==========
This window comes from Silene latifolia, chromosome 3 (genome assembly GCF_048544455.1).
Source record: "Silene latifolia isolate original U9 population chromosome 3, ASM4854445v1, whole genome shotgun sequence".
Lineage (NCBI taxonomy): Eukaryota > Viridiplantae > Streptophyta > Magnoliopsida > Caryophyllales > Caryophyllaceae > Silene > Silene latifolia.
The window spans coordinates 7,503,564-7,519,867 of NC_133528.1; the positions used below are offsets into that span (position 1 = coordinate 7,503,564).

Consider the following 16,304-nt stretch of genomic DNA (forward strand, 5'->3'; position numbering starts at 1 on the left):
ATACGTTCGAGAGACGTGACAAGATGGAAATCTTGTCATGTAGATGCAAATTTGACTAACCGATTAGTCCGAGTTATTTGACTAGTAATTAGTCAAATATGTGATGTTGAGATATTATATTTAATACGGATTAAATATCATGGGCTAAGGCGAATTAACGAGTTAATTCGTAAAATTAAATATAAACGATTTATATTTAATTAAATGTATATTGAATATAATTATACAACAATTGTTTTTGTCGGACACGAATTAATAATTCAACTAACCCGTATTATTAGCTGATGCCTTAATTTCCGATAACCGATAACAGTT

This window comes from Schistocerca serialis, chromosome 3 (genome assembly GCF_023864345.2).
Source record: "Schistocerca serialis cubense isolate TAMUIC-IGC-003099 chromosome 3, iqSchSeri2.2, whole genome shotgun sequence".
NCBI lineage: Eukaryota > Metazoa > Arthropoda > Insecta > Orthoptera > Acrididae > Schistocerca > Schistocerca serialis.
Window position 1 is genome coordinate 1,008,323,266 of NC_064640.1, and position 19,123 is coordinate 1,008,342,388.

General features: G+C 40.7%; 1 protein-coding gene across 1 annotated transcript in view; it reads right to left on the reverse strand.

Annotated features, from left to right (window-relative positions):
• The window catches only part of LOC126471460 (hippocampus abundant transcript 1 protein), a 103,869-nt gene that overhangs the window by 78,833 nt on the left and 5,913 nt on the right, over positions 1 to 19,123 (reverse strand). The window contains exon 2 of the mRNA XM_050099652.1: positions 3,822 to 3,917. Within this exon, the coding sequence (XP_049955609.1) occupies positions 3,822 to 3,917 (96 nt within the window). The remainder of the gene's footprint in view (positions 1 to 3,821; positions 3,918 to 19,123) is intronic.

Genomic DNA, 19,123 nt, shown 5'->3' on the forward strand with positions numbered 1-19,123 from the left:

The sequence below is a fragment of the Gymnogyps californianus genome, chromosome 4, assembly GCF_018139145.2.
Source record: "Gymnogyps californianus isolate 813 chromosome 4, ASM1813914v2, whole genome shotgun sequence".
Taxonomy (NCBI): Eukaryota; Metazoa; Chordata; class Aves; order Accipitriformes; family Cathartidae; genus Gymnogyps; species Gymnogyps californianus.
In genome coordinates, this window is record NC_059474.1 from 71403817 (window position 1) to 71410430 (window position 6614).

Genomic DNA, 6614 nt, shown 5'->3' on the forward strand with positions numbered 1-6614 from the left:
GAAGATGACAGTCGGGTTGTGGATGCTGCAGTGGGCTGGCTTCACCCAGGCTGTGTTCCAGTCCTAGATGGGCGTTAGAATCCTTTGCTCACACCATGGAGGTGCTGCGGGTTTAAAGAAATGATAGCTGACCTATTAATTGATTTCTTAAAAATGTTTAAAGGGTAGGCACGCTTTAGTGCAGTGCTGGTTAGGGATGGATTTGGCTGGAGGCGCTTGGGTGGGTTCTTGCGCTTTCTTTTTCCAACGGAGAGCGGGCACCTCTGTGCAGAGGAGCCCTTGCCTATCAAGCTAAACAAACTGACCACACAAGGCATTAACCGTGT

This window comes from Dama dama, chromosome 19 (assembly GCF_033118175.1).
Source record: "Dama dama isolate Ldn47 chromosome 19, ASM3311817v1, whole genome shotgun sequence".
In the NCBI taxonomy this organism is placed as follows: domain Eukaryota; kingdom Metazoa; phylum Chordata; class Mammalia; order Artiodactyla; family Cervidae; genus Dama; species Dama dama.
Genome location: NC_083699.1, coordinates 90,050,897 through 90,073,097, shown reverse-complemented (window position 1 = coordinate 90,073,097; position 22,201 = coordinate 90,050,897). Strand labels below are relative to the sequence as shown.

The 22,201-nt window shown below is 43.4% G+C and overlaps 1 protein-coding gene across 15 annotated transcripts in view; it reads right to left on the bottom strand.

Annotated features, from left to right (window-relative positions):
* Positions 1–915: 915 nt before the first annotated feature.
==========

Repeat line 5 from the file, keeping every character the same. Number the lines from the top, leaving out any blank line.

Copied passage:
Consider the following 16,304-nt stretch of genomic DNA (forward strand, 5'->3'; position numbering starts at 1 on the left):